The original finding in favor of the beneficiary can be rebutted if there is evidence in the file to show that the beneficiary knew that Medicare would not pay for the item or service (based on his or her prior receipt of a Medicare denial notice involving the same or similar circumstances); or if you informed the beneficiary in writing before the item or service was furnished that Medicare is likely to deny payment for the item or service rendered, and obtained his or her agreement to pay.
The following chart illustrates all possible scenarios of liability:
|Who is Liable?||Services Denied as not Reasonable and Necessary|
|Provider Liable||If the
beneficiary did not have such knowledge, but the
provider could have been expected to know that the services
were not eligible, liability is waived for the beneficiary. No
payment is due from Medicare, and the provider may not bill
|Beneficiary Liable||If the provider
did not have such knowledge, but the beneficiary
could have been expected to know that the services were not
medically reasonable and necessary, liability is waived for
the provider. Medicare will not make payment, but the provider
may bill the beneficiary.
|Both Provider and
furnishing the service, you properly notified the beneficiary
in writing that Medicare would not pay for the service and, after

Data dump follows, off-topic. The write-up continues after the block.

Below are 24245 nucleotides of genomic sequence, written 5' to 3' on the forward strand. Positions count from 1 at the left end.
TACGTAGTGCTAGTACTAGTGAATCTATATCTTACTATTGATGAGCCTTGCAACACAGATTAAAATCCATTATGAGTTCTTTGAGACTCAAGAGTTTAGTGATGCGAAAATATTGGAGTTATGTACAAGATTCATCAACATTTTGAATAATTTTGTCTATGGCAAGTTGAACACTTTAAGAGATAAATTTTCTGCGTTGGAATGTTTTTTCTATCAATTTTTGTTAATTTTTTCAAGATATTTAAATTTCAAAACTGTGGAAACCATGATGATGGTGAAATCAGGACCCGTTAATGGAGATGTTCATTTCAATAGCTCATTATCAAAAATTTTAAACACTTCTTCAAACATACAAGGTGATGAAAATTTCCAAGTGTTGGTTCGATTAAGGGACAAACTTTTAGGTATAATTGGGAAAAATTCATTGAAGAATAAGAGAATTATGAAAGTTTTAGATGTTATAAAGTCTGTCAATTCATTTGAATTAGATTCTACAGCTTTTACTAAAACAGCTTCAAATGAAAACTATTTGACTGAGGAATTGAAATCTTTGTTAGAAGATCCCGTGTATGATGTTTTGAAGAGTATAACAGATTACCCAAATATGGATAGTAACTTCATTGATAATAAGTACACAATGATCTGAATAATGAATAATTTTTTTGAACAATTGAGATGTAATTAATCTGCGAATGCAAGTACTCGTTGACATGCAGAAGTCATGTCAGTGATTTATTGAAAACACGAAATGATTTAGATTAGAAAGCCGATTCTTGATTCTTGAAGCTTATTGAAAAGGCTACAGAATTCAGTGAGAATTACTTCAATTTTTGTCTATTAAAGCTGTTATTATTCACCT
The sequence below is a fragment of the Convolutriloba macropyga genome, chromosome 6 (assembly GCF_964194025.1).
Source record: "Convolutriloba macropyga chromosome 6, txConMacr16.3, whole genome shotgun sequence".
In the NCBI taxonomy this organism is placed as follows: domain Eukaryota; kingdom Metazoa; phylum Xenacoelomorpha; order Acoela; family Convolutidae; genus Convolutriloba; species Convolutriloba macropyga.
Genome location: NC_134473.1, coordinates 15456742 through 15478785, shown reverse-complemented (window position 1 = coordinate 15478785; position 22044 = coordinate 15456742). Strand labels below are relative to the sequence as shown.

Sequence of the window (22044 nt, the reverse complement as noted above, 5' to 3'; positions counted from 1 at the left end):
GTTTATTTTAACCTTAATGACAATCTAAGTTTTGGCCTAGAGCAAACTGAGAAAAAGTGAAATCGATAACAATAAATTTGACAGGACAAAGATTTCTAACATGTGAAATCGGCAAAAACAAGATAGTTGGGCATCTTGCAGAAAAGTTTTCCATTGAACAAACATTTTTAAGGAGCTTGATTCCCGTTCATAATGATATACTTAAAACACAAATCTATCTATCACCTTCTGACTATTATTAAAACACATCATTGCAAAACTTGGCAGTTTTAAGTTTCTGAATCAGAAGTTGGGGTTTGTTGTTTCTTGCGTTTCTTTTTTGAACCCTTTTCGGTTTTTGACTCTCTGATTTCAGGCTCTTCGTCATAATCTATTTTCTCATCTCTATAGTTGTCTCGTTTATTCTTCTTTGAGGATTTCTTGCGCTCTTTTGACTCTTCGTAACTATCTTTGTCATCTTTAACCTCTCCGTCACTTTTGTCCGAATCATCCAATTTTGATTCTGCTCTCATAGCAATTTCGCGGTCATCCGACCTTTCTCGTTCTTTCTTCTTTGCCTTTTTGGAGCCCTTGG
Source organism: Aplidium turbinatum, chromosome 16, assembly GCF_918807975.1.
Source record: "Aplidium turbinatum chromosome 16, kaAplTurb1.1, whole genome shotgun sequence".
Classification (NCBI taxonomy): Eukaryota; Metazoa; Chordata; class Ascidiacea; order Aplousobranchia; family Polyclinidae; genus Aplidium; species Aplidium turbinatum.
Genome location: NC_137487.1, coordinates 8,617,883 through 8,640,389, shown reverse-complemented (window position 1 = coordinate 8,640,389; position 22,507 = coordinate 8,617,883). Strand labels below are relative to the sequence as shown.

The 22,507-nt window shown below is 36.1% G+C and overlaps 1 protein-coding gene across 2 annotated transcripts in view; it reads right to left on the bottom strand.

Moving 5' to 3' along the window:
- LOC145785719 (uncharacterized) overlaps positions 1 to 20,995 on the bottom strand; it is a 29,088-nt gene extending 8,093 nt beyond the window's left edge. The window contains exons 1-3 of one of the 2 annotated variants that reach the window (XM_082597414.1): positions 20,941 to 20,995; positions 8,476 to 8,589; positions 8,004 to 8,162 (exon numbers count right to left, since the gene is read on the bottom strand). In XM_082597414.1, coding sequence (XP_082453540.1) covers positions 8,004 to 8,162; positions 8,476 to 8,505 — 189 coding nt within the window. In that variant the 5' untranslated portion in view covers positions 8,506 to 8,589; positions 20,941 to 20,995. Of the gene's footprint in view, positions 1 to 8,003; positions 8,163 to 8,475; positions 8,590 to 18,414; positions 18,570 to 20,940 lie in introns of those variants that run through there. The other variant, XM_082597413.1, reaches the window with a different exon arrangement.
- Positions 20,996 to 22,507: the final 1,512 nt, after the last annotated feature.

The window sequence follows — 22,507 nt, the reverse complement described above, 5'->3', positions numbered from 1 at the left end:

being so informed, the beneficiary signed an agreement to pay for
the service. This agreement should be dated.
program makes payment to the provider if neither
the beneficiary nor the provider knew or could have known that
the services were not medically reasonable or necessary.
Under the “prohibition against billing for non-assigned services which are determined to be not reasonable and necessary” provision, the physician is generally required to refund any amounts collected from the beneficiary (including coinsurance and deductible) for services denied as not reasonable and necessary. The physician is not required to refund any money if either of the following conditions are met:
If a physician has collected any amounts from the beneficiary for the denied service and the above conditions are not met, he or she must refund the collected amount to the beneficiary within the following time limits:
A physician who knowingly and willfully fails to make a refund within these time limits may be subject to sanctions.
When you believe Medicare will not make payment due to a service being not reasonable and necessary, an advance written notice to the beneficiary can protect you from liability.